North Korea Leader Kim Jong Un Breaks Tradition With Gray-Colored Suit for New Year's Address

North Korea's Kim Jong Un said he has a nuclear war button on his table, escalating nuclear threats in his New Year's address. STR/AFP/Getty Images

Kim Jong Un's latest nuclear threats came across loud and clear in his New Year's address—but his clothes seem to be sending mixed messages.

On Monday, the North Korean leader broke tradition, swapping out his standard black Mao suit for a Western-style gray one, which he wore to announce that he had "a button for nuclear weapons" on his table. He went on to warn that the entire mainland United States was well within his nuclear strike range.

When a supreme leader is threatening to obliterate a country from the face of the planet, it may not seem like the best time to talk fashion. But it's possible Kim had dressed just for the occasion: The last time Kim ditched his standard black suit was in May 2016, when he spoke before a rare gathering of Worker's Party delegates—the first in over three decades. Standing before the thousands of delegates, Kim wore a pin-striped suit and a silver tie.

At the time, Kim had also spoken about North Korea's nuclear program, reportedly bragging that "unprecedented results [had] been accomplished."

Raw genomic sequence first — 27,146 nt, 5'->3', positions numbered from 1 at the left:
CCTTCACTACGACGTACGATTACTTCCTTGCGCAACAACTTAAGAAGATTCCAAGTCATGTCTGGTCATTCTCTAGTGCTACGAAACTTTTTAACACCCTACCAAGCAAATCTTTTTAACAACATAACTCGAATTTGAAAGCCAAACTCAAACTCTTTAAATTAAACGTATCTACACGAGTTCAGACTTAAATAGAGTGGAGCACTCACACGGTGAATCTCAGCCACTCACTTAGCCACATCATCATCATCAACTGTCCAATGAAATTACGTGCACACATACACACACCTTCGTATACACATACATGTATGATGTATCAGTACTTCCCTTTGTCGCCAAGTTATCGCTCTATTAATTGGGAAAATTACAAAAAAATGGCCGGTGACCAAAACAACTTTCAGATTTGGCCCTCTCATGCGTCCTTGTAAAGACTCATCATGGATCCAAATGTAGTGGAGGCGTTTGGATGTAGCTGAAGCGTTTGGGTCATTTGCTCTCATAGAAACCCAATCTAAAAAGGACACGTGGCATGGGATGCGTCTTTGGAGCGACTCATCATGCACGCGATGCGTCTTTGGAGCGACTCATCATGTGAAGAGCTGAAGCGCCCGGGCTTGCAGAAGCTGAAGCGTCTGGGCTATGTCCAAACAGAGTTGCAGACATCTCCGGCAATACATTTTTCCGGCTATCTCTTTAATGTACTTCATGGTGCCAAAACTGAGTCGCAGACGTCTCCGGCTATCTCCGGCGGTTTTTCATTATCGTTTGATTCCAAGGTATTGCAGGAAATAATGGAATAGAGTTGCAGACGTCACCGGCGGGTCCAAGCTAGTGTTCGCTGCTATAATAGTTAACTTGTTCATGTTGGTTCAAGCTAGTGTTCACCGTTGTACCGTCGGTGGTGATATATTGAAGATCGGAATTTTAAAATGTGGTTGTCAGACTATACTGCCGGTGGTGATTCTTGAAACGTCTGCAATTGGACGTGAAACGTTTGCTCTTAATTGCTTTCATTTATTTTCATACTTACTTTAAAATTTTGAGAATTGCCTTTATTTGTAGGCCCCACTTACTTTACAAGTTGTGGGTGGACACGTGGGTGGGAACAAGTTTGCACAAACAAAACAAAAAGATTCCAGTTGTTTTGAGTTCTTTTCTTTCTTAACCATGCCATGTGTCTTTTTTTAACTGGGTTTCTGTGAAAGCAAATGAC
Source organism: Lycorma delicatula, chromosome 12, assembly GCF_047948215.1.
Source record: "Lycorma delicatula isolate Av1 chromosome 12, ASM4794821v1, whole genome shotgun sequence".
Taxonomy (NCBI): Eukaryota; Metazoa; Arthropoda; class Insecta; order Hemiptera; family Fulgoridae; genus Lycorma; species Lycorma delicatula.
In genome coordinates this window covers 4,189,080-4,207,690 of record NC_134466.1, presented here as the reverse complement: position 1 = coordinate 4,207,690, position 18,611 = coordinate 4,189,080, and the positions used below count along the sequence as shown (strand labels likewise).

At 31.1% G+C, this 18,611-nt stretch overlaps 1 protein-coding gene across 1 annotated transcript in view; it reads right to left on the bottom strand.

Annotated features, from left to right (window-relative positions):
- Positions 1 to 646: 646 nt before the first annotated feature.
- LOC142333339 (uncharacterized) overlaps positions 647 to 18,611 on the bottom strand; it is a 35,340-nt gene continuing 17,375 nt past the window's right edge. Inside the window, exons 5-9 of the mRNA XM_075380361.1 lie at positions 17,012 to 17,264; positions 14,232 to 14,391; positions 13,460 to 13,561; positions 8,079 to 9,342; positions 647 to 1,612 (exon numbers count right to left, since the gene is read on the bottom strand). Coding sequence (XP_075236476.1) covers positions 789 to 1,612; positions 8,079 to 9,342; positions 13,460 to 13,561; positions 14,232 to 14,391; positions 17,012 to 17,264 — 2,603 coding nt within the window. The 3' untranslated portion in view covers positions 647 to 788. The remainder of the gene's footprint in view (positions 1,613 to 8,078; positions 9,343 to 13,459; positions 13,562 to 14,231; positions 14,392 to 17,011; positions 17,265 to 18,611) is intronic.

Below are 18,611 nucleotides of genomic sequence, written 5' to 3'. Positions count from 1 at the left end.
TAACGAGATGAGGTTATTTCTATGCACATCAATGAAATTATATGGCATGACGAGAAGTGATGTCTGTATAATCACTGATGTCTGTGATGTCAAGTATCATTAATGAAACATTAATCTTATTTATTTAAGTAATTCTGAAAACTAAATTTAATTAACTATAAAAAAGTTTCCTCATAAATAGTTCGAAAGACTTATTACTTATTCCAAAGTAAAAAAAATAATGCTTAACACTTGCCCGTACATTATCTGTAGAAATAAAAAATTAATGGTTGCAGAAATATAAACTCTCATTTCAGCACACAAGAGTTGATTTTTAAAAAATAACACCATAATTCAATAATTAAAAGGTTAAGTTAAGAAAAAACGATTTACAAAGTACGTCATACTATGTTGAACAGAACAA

BuzzFeed News concluded that though the suit looked dated—evoking a "very early 90s Hugo Boss" style—it seemed to be made from the same material as his other classic black suits.

Kim Jong Un and his wife attended a performance dedicated to North Korean scientists who were working on a hydrogen bomb in September. STR/AFP/Getty Images)

Kim's black suits, or Mao suits—which are tunic-length with buttons and a high collar—are a nod to Chinese communism, and were first introduced by Chinese Republic founder Sun Yat-sen in the 19th century. The suit style, according to the BBC, came to symbolize nationhood, and combined both Western and Eastern elements.

"By the time the catastrophic Cultural Revolution dawned in 1966 the Mao suit–with its abiding notions of nationhood–was one of the only acceptable forms of dress in China," the BBC reported in November 2015. "This was an era in which wearing 'bourgeois' attire could result in being attacked in the street or worse. Items considered decadent, like jewelry, make-up and high-heels, were banned."

A curator at a Metropolitan Museum of Art exhibit about Chinese fashion told the Washington Post at the time: "Subsequently, no other item of clothing screams China to the West."

So what was Kim trying to scream when he opted for a more Western look while threatening the demise of one of the world's largest Western powers?

Nothing good, most likely.